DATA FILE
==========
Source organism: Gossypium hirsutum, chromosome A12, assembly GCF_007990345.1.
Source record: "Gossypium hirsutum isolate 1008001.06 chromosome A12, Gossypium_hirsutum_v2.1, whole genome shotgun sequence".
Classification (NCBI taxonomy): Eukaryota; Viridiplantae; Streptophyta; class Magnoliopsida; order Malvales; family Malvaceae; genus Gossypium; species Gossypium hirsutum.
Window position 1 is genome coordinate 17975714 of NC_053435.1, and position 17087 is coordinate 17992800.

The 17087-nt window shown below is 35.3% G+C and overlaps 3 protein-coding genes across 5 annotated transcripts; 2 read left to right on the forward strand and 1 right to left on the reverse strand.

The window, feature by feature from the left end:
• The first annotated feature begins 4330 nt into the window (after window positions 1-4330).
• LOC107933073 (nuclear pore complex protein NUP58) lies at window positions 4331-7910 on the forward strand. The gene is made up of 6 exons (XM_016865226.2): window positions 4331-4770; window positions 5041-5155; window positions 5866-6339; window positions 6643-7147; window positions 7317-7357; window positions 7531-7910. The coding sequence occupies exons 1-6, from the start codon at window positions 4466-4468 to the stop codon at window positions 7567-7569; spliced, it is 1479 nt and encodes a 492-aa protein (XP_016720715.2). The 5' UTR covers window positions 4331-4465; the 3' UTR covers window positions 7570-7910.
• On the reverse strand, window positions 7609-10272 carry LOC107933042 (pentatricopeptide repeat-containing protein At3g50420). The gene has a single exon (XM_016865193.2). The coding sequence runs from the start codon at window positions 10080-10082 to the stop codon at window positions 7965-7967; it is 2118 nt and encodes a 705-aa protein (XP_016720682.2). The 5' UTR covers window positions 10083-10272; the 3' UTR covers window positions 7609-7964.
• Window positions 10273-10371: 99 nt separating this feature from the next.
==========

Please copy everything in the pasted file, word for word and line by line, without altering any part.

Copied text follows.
Source organism: Gossypium hirsutum, chromosome A12, assembly GCF_007990345.1.
Source record: "Gossypium hirsutum isolate 1008001.06 chromosome A12, Gossypium_hirsutum_v2.1, whole genome shotgun sequence".
Classification (NCBI taxonomy): Eukaryota; Viridiplantae; Streptophyta; class Magnoliopsida; order Malvales; family Malvaceae; genus Gossypium; species Gossypium hirsutum.
Window position 1 is genome coordinate 17975714 of NC_053435.1, and position 17087 is coordinate 17992800.

The 17087-nt window shown below is 35.3% G+C and overlaps 3 protein-coding genes across 5 annotated transcripts; 2 read left to right on the forward strand and 1 right to left on the reverse strand.

The window, feature by feature from the left end:
• The first annotated feature begins 4330 nt into the window (after window positions 1-4330).
• LOC107933073 (nuclear pore complex protein NUP58) lies at window positions 4331-7910 on the forward strand. The gene is made up of 6 exons (XM_016865226.2): window positions 4331-4770; window positions 5041-5155; window positions 5866-6339; window positions 6643-7147; window positions 7317-7357; window positions 7531-7910. The coding sequence occupies exons 1-6, from the start codon at window positions 4466-4468 to the stop codon at window positions 7567-7569; spliced, it is 1479 nt and encodes a 492-aa protein (XP_016720715.2). The 5' UTR covers window positions 4331-4465; the 3' UTR covers window positions 7570-7910.
• On the reverse strand, window positions 7609-10272 carry LOC107933042 (pentatricopeptide repeat-containing protein At3g50420). The gene has a single exon (XM_016865193.2). The coding sequence runs from the start codon at window positions 10080-10082 to the stop codon at window positions 7965-7967; it is 2118 nt and encodes a 705-aa protein (XP_016720682.2). The 5' UTR covers window positions 10083-10272; the 3' UTR covers window positions 7609-7964.
• Window positions 10273-10371: 99 nt separating this feature from the next.